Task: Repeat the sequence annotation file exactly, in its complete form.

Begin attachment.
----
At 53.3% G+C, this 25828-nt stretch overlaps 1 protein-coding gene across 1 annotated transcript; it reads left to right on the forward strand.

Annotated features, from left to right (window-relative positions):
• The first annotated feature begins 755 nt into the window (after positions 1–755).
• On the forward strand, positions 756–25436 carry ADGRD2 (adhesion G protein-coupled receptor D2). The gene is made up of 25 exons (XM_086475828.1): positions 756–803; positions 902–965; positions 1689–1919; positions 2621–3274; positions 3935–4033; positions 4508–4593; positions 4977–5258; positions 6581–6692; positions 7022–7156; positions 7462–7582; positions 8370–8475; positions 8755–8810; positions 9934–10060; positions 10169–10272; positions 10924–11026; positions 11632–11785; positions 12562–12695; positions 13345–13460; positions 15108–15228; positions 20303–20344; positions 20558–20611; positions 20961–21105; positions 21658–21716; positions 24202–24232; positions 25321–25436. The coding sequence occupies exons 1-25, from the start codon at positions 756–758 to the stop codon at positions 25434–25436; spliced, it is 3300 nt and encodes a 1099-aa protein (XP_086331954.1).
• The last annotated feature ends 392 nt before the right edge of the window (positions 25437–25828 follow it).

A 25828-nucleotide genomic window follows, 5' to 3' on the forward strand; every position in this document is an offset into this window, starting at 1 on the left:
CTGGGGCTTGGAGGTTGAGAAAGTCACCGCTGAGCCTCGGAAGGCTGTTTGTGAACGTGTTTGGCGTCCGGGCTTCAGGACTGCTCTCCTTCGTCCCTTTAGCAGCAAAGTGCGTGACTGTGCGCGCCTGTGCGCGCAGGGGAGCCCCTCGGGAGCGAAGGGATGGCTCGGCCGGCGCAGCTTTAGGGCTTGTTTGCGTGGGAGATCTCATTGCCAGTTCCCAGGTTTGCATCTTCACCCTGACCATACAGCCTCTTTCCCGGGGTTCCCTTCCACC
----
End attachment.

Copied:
At 53.3% G+C, this 25828-nt stretch overlaps 1 protein-coding gene across 1 annotated transcript; it reads left to right on the forward strand.

Annotated features, from left to right (window-relative positions):
• The first annotated feature begins 755 nt into the window (after positions 1–755).
• On the forward strand, positions 756–25436 carry ADGRD2 (adhesion G protein-coupled receptor D2). The gene is made up of 25 exons (XM_086475828.1): positions 756–803; positions 902–965; positions 1689–1919; positions 2621–3274; positions 3935–4033; positions 4508–4593; positions 4977–5258; positions 6581–6692; positions 7022–7156; positions 7462–7582; positions 8370–8475; positions 8755–8810; positions 9934–10060; positions 10169–10272; positions 10924–11026; positions 11632–11785; positions 12562–12695; positions 13345–13460; positions 15108–15228; positions 20303–20344; positions 20558–20611; positions 20961–21105; positions 21658–21716; positions 24202–24232; positions 25321–25436. The coding sequence occupies exons 1-25, from the start codon at positions 756–758 to the stop codon at positions 25434–25436; spliced, it is 3300 nt and encodes a 1099-aa protein (XP_086331954.1).
• The last annotated feature ends 392 nt before the right edge of the window (positions 25437–25828 follow it).

A 25828-nucleotide genomic window follows, 5' to 3' on the forward strand; every position in this document is an offset into this window, starting at 1 on the left:
CTGGGGCTTGGAGGTTGAGAAAGTCACCGCTGAGCCTCGGAAGGCTGTTTGTGAACGTGTTTGGCGTCCGGGCTTCAGGACTGCTCTCCTTCGTCCCTTTAGCAGCAAAGTGCGTGACTGTGCGCGCCTGTGCGCGCAGGGGAGCCCCTCGGGAGCGAAGGGATGGCTCGGCCGGCGCAGCTTTAGGGCTTGTTTGCGTGGGAGATCTCATTGCCAGTTCCCAGGTTTGCATCTTCACCCTGACCATACAGCCTCTTTCCCGGGGTTCCCTTCCACC